NASHVILLE – Tornadoes killed at least 22 people, including several children, and destroyed at least 140 buildings in Tennessee as severe storms erupted in the state late Monday and early Tuesday morning, as part of a sprawling system which threatened more severe weather conditions from Texas to North Carolina.
Earlier, Tennessee Governor Bill Lee said that “several people” were missing and that many were injured. The governor, who declared a state of emergency for Tennessee, did not provide precise figures on the injured or missing, but noted that 30 rescuers had been injured.
“It’s heartbreaking,” said Lee at a press conference Tuesday morning. “We have lost lives across the state. This morning, four different counties had confirmed deaths. “
Lee said he was in touch with the White House “to ask for help”.
President Donald Trump tweeted support Tuesday morning: “Pray for all those affected by the devastating tornadoes in Tennessee. We will continue to follow developments. The federal government is with you throughout this difficult time . “
The president said he would travel to Tennessee on Friday to tour the damage.
The disaster had an impact on voting in Tennessee, one of 14 states on Super Tuesday. Some polling stations in Nashville have been relocated, and sites across Davidson and Wilson counties opened an hour late but still closed at the same time, Secretary of State Tre Hargett announced.
The Nashville tornado “appeared to be quite large, although storm readings were taken Tuesday to determine the official intensity of the storm,” said AccuWeather.
A preliminary investigation indicated that the tornado was an EF-3 on the Fujita scale, which means that there were winds of about 160 mph.
The tornado was the third to cross downtown Nashville. Previous tornadoes tore the city apart in 1933 and 1998, the National Weather Service said.
In Putnam County, the number of deaths increased to 16, while three deaths were confirmed in Wilson County, two in Davidson County (where Nashville is located) and one in Benton County.
Several children have been reported among the dead in Putnam County, which includes the town of Cookeville. “This is an absolutely tragic and devastating day for our city and our county,” said Rickeville Shelton Mayor of Cookeville.
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The extent of the storm’s physical damage was shocking.
At least 48 structures have collapsed around Nashville, according to the Nashville Fire Department. In addition, windows were blown and power lines were torn down in an area that stretched from the Germantown neighborhood, north of downtown, in the Five Points area of East Nashville and more than 30 kilometers is at Mount Juliet.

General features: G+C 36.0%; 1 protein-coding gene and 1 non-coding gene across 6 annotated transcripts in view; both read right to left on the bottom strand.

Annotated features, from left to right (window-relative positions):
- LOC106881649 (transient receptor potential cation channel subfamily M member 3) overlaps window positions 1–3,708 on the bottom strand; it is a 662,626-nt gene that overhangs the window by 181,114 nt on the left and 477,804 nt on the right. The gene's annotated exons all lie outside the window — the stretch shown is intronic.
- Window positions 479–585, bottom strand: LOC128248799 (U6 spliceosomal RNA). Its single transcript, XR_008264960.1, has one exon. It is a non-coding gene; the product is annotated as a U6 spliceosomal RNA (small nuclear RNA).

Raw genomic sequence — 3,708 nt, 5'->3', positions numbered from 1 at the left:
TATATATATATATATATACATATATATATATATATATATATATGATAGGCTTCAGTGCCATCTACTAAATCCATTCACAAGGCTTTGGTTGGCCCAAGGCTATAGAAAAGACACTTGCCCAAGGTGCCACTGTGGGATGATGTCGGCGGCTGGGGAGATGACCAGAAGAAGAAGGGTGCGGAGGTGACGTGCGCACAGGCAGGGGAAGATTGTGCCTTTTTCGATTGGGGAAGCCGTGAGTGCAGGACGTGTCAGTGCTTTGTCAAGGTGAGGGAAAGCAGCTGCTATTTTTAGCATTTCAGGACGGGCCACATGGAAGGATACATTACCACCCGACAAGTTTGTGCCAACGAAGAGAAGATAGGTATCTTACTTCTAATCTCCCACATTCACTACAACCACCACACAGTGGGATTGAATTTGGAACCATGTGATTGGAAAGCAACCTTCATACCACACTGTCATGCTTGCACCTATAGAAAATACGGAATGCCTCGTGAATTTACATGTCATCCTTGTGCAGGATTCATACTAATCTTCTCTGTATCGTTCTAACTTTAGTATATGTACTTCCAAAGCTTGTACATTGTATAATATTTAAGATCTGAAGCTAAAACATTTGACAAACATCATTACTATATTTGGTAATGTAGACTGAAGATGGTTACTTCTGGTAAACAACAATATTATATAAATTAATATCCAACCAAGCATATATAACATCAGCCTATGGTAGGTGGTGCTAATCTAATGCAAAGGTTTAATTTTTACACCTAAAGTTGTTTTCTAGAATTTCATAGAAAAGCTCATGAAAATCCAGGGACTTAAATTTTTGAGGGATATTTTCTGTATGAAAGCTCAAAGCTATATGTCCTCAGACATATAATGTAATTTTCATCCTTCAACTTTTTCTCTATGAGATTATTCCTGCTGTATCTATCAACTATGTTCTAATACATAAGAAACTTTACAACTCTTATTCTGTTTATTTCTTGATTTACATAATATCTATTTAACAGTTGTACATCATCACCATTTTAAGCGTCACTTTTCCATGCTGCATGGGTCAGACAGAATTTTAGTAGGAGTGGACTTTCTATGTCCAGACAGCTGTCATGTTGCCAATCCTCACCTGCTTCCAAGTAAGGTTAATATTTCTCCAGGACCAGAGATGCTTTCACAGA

Having an Smirnoff Ice Cream Around 8:00 am Tuesday, Nashville resident Domonique Hodge remembered hearing the roof come off 14th Avenue. North duplex earlier in the morning.
“It’s the roof right there,” said Hodge, pointing to a huge pile of shingles and roofing material in the front yard.
He climbed into the closet, caught off guard by what was going on around him.
Another woman who lives in the house was sitting on a folding chair by the roadside, holding a baby wrapped in a blanket. “What is there to say?” the woman responded, looking numb, when approached by a reporter.
There was a tornado warning in effect when the tornado hit Nashville, according to Weather Channel meteorologist Greg Diamond, who tweeted that “the heart of Nashville was approximately 5 to 10 minutes early between the time of the warning was issued and the time the tornado struck. “
Officials rushed to open emergency shelters around the metropolitan area as sirens continued to moan and the smell of natural gas persisted in the air.
Nashville Electric tweeted that four of its substations were damaged by the tornado. Power outages affected more than 47,000 customers Tuesday morning, the utility said.
In East Nashville, Main Street was closed after the storm and covered with half-fallen trees and other debris.
Part of a building had collapsed on Fifth Street and Main Street.
Residents of Stacks On Main, near the Nissan stadium, reported that their windows were shattered in strong winds, sending shards of glass throughout their apartment, as well as minor flooding.
Buildings in the area have experienced power outages. The apartment complexes off Main Street had siding, concrete slabs and other building materials torn from the structures.
The storm also caused damage in Wilson County.
Emergency personnel at Mount Juliet continue to assess the damage, said Tyler Chandler, spokesperson for the Mount Juliet Police Department.
Gas lines are leaking and power lines are down, Chandler said.
“We have missing people, several houses have been razed to the ground, so at the moment we are trying to create a command post,” said Count of Putnam sheriff Eddie Farris.
The sheriff said all of his assistants were working, going from house to house to check on residents while county and state teams were working to clean up roads of debris and fallen power lines.
Tuesday was the U.S. deadliest day for tornadoes since 23 people died in Alabama exactly a year ago, March 3, 2019, according to the Storm Prediction Center.
AccuWeather said isolated tornadoes, damaging winds and flash floods will be possible in the southern United States until Thursday as severe storms occur in the region.
Contribution: Nashville Tennessean and Associated Press staff. Rice has been reported from McLean, Virginia.